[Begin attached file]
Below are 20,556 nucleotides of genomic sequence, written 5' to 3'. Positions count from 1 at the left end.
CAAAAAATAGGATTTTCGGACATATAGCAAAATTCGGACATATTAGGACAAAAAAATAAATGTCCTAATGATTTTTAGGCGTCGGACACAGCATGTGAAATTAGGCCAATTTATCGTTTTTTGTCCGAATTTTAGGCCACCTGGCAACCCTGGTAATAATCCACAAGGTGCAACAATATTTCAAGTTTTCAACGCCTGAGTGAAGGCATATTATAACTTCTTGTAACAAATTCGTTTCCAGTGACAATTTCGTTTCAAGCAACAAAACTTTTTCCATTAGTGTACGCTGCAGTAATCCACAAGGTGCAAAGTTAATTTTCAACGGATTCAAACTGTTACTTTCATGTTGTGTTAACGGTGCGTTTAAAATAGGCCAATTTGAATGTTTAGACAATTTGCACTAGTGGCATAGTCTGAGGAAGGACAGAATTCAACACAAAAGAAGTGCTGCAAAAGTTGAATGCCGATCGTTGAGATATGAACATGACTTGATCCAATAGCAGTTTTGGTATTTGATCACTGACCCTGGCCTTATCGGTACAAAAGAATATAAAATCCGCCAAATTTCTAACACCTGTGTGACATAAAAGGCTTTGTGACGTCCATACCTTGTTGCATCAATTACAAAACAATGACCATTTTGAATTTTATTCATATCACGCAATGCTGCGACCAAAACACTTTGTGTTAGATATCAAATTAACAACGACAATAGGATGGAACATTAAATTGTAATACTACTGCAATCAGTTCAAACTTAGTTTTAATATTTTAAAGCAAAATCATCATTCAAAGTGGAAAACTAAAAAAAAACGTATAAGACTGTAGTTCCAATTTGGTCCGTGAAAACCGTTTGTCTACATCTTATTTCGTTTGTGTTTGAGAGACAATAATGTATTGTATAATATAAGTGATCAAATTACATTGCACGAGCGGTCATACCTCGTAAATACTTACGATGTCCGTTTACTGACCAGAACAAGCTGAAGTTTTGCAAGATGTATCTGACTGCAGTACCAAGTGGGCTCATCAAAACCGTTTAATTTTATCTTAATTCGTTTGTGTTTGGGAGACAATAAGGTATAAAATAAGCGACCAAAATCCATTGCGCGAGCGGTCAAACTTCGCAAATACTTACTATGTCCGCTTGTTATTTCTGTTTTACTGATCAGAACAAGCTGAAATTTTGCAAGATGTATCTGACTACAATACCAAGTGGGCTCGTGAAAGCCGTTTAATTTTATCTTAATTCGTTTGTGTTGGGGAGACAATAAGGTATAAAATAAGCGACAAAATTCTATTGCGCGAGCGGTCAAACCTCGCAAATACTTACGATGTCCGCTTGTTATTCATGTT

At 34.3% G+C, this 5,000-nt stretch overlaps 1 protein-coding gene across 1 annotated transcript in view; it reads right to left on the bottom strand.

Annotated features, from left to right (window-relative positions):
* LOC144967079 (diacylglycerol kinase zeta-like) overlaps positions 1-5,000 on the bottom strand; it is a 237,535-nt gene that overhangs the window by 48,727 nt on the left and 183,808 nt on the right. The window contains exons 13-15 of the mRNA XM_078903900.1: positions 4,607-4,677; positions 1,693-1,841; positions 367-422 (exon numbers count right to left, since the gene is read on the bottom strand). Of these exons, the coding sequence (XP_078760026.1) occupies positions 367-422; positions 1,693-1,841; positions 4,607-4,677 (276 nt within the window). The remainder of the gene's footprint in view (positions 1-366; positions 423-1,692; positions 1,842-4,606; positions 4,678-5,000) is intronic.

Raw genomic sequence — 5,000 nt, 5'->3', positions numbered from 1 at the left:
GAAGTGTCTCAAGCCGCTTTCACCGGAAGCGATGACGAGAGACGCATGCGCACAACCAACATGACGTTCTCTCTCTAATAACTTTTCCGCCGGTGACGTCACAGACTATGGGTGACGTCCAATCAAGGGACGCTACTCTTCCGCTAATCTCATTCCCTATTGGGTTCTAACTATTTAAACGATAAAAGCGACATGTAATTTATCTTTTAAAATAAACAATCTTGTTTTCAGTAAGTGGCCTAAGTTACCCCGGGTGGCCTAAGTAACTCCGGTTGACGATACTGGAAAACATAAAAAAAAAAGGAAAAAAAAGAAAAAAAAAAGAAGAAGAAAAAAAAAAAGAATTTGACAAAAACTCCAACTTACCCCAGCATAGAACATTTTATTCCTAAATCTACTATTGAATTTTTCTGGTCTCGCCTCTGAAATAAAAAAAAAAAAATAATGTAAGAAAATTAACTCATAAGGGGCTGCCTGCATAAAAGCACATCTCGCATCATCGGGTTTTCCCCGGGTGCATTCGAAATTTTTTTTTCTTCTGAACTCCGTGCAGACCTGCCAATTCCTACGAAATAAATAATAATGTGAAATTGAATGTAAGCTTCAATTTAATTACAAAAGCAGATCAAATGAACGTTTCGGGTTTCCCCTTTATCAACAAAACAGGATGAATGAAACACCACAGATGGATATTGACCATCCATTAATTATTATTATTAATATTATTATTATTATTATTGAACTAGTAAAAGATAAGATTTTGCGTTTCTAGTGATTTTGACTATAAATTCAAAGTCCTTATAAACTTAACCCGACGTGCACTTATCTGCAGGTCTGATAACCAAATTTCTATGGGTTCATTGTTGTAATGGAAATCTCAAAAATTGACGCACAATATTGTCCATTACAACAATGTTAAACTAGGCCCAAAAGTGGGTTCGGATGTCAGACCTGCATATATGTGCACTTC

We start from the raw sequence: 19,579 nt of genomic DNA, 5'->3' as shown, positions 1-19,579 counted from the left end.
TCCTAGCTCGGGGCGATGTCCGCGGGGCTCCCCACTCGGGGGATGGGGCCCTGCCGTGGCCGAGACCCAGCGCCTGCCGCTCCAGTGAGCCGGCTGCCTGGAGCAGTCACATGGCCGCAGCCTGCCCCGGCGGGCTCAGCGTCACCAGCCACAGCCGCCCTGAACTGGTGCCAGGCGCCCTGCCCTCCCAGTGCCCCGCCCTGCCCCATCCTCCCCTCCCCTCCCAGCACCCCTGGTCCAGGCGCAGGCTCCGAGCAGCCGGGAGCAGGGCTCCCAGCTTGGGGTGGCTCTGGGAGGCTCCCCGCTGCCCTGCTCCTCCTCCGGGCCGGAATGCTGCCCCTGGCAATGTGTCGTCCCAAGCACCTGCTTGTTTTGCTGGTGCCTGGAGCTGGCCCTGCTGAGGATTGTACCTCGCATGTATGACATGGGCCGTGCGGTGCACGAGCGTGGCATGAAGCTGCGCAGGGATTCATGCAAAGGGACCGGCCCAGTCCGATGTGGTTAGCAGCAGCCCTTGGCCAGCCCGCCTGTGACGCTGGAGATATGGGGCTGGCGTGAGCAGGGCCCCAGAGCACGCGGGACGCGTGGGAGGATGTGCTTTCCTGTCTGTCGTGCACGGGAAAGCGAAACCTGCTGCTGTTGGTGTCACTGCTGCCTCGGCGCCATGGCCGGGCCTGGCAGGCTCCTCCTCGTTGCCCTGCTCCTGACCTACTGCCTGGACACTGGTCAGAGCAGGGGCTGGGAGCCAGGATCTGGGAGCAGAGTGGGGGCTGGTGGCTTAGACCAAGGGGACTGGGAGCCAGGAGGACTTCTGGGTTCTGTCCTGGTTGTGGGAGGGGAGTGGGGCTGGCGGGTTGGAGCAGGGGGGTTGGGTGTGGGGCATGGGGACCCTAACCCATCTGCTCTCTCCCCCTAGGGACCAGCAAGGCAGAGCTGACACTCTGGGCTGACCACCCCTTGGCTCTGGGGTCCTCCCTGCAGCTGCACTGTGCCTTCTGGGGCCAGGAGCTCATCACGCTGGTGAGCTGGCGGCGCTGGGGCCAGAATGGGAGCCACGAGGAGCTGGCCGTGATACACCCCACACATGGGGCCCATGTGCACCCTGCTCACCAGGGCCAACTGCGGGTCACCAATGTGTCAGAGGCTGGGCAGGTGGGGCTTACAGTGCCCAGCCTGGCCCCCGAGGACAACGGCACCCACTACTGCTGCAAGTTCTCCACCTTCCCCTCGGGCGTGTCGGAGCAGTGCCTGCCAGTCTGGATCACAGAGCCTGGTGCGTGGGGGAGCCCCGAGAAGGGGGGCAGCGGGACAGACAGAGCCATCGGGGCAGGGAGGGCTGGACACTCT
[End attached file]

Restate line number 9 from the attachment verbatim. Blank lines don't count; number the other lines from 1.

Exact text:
TCCTAGCTCGGGGCGATGTCCGCGGGGCTCCCCACTCGGGGGATGGGGCCCTGCCGTGGCCGAGACCCAGCGCCTGCCGCTCCAGTGAGCCGGCTGCCTGGAGCAGTCACATGGCCGCAGCCTGCCCCGGCGGGCTCAGCGTCACCAGCCACAGCCGCCCTGAACTGGTGCCAGGCGCCCTGCCCTCCCAGTGCCCCGCCCTGCCCCATCCTCCCCTCCCCTCCCAGCACCCCTGGTCCAGGCGCAGGCTCCGAGCAGCCGGGAGCAGGGCTCCCAGCTTGGGGTGGCTCTGGGAGGCTCCCCGCTGCCCTGCTCCTCCTCCGGGCCGGAATGCTGCCCCTGGCAATGTGTCGTCCCAAGCACCTGCTTGTTTTGCTGGTGCCTGGAGCTGGCCCTGCTGAGGATTGTACCTCGCATGTATGACATGGGCCGTGCGGTGCACGAGCGTGGCATGAAGCTGCGCAGGGATTCATGCAAAGGGACCGGCCCAGTCCGATGTGGTTAGCAGCAGCCCTTGGCCAGCCCGCCTGTGACGCTGGAGATATGGGGCTGGCGTGAGCAGGGCCCCAGAGCACGCGGGACGCGTGGGAGGATGTGCTTTCCTGTCTGTCGTGCACGGGAAAGCGAAACCTGCTGCTGTTGGTGTCACTGCTGCCTCGGCGCCATGGCCGGGCCTGGCAGGCTCCTCCTCGTTGCCCTGCTCCTGACCTACTGCCTGGACACTGGTCAGAGCAGGGGCTGGGAGCCAGGATCTGGGAGCAGAGTGGGGGCTGGTGGCTTAGACCAAGGGGACTGGGAGCCAGGAGGACTTCTGGGTTCTGTCCTGGTTGTGGGAGGGGAGTGGGGCTGGCGGGTTGGAGCAGGGGGGTTGGGTGTGGGGCATGGGGACCCTAACCCATCTGCTCTCTCCCCCTAGGGACCAGCAAGGCAGAGCTGACACTCTGGGCTGACCACCCCTTGGCTCTGGGGTCCTCCCTGCAGCTGCACTGTGCCTTCTGGGGCCAGGAGCTCATCACGCTGGTGAGCTGGCGGCGCTGGGGCCAGAATGGGAGCCACGAGGAGCTGGCCGTGATACACCCCACACATGGGGCCCATGTGCACCCTGCTCACCAGGGCCAACTGCGGGTCACCAATGTGTCAGAGGCTGGGCAGGTGGGGCTTACAGTGCCCAGCCTGGCCCCCGAGGACAACGGCACCCACTACTGCTGCAAGTTCTCCACCTTCCCCTCGGGCGTGTCGGAGCAGTGCCTGCCAGTCTGGATCACAGAGCCTGGTGCGTGGGGGAGCCCCGAGAAGGGGGGCAGCGGGACAGACAGAGCCATCGGGGCAGGGAGGGCTGGACACTCT